Rutherford County, NC, Western North Carolina, News,arrests, RC Catalyst, Judicial District 29A Deprioritized: NC prison inmates not getting COVID vaccine so soon, questions remain about distribution – rc catalyst

Deprioritized: NC prison inmates not getting COVID vaccine so soon, questions remain about distribution

By | January 11, 2021
Disease experts warn that vaccinating prisoners and prison staff would make sense if the government really wants to halt the spread of COVID-19.
Neuse Correctional Institution in Goldsboro is the site of a major outbreak of COVID-19. A coalition of news media organizations including Carolina Public Press have filed a lawsuit seeking state records relating to tracking and handling of COVID-19 in the prisons system and elsewhere. Melissa Sue Gerrits / Carolina Public Press
Neuse Correctional Institution located in Goldsboro. Melissa Sue Gerrits / Carolina Public Press

The N.C. Department of Public Safety is slated to get its first allocation of COVID-19 vaccinations for inmates and correctional officers ages a75 and older this week.

But, as of late last week, the department did not yet know how many doses or which vaccine it would receive. Which state partners will be available to help distribute the vaccine — be it N.C. Emergency Management or the National Guard — was also unclear, according to Tim Moose, the chief deputy secretary for Adult Correction & Juvenile Justice.

Individuals 75 and older are the next vaccination priority group after front-line health care workers under the state’s vaccination plan.

Since March, 36 people in North Carolina state prisons have died from COVID-19, more than 7,700 people have been infected in the state’s prisons, and a judge has ruled that prison conditions during the pandemic were likely unconstitutional.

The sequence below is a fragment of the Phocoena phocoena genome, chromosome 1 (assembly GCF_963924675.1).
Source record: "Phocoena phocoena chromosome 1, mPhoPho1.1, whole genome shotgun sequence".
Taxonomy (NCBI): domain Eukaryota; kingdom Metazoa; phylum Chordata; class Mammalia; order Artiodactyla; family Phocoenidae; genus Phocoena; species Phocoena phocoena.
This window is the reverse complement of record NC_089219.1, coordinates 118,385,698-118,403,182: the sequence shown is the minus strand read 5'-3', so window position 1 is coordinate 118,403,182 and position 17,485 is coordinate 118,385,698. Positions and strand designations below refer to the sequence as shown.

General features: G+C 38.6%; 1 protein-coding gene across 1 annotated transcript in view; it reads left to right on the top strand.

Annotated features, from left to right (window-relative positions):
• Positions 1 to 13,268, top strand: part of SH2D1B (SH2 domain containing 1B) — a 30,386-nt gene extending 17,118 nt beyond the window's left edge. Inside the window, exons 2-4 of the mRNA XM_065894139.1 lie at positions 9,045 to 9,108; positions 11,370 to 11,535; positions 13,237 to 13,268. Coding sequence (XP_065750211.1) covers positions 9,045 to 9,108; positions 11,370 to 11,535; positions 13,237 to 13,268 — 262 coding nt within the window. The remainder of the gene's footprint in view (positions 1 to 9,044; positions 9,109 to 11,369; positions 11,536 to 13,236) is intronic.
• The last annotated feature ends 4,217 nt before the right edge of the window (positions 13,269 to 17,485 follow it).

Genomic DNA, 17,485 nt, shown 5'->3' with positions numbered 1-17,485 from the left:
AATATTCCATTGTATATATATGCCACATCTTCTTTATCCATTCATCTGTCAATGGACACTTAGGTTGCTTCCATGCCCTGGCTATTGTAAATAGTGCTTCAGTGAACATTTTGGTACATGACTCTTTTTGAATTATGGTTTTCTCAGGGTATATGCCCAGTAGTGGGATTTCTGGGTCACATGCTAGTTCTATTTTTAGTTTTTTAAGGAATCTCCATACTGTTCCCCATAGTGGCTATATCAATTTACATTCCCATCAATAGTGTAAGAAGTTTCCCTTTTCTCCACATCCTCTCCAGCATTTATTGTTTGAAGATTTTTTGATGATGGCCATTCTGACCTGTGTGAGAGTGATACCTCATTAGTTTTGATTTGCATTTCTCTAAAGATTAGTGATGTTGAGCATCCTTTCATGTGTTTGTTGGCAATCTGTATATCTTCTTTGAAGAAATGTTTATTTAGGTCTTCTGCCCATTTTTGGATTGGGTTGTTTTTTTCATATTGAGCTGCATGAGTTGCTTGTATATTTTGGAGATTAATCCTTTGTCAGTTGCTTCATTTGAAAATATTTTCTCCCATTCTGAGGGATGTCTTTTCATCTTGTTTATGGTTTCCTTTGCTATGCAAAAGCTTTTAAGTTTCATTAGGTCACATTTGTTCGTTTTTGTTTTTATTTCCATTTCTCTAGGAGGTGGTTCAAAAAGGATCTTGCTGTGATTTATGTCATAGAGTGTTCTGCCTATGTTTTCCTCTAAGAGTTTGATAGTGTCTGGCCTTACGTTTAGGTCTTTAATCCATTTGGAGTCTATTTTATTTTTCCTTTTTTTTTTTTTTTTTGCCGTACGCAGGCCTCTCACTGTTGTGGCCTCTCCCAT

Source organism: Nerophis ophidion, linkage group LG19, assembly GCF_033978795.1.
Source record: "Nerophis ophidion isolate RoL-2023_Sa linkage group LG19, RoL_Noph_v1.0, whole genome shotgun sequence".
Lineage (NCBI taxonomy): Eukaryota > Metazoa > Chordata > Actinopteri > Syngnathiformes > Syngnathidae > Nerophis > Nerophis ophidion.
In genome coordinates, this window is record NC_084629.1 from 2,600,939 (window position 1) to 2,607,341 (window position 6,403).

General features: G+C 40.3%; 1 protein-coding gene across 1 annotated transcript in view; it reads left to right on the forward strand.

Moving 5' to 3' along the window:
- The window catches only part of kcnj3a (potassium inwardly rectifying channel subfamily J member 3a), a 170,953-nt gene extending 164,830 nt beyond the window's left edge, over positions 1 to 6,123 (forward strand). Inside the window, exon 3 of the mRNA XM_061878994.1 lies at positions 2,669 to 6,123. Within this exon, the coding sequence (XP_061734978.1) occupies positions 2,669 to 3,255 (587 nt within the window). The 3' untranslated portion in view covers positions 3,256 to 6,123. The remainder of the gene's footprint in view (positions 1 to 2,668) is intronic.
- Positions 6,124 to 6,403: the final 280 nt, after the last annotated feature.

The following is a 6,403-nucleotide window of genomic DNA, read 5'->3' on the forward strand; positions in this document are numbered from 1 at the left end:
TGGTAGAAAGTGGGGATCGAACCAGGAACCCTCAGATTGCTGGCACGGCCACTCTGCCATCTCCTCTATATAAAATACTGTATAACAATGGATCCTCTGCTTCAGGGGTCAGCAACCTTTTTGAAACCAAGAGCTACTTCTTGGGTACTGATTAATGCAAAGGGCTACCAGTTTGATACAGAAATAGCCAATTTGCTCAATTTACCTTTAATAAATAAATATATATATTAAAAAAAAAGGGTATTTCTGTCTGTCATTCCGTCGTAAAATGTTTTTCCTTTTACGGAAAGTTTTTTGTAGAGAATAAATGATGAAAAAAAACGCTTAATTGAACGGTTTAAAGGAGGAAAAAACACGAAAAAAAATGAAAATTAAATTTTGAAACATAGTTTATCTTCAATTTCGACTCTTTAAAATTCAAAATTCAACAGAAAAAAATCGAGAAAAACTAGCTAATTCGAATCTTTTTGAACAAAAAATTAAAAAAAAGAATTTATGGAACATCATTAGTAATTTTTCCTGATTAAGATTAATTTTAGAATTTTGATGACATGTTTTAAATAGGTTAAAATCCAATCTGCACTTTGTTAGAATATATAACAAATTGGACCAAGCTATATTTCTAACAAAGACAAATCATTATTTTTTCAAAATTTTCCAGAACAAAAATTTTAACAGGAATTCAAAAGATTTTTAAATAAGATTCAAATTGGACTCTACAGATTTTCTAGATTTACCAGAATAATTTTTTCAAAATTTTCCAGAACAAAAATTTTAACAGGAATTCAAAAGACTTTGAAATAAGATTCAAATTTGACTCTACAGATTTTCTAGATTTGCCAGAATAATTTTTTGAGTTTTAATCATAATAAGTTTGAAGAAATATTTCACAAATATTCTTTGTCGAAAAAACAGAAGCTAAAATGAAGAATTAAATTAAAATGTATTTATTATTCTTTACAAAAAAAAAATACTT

The problems are not limited to behind the walls. At least five prison staff members have also died, more have brought the virus home with them, and national research has shown communities around prisons tend to have more COVID-19 cases than elsewhere, meaning that prisons act as reservoirs for the virus, placing everyone’s public health at greater risk.

“I want to stress that we currently do not have a firm schedule of dates and times and locations as there are many unknowns in the vaccine distribution at this point,” Moose said.

But DPS has a plan, Moose said, that should allow for a quick distribution of vaccines once the agency gets it.

Like hospitals and health departments, DPS has to request vaccine doses from the Department of Health and Human Services, which controls distribution in the state. According to a DHHS spokesperson, vaccines are allocated a week after they are requested, so DPS should get vaccines this week.

Prison health care staff members have been getting vaccinated at county health departments since last Tuesday. DPS has not explained why it was not coordinating with those same health departments to vaccinate inmates or prison staff.

This first round of vaccine distribution by the prison system itself will be relatively small. Moose said a few correctional officers are 75 or older, and about 165 people in prison are in the same age range.

Data on the DPS website shows that, as of Nov. 30, the 165 inmates who are eligible to get the vaccine in the next stage of distribution are spread out across 38 prisons in all corners of the state. Several of those prisons, such as Central Prison in Raleigh, have ongoing COVID-19 outbreaks.

In the next group, front-line essential workers ages 50 and older will get the vaccine, and the final group of phase 1B includes all front-line essential workers. The national Centers for Disease Control and Prevention guidelines include prison staffers who interact with incarcerated people in the definition of essential workers. In total, 14,000 correctional officers work in North Carolina prisons.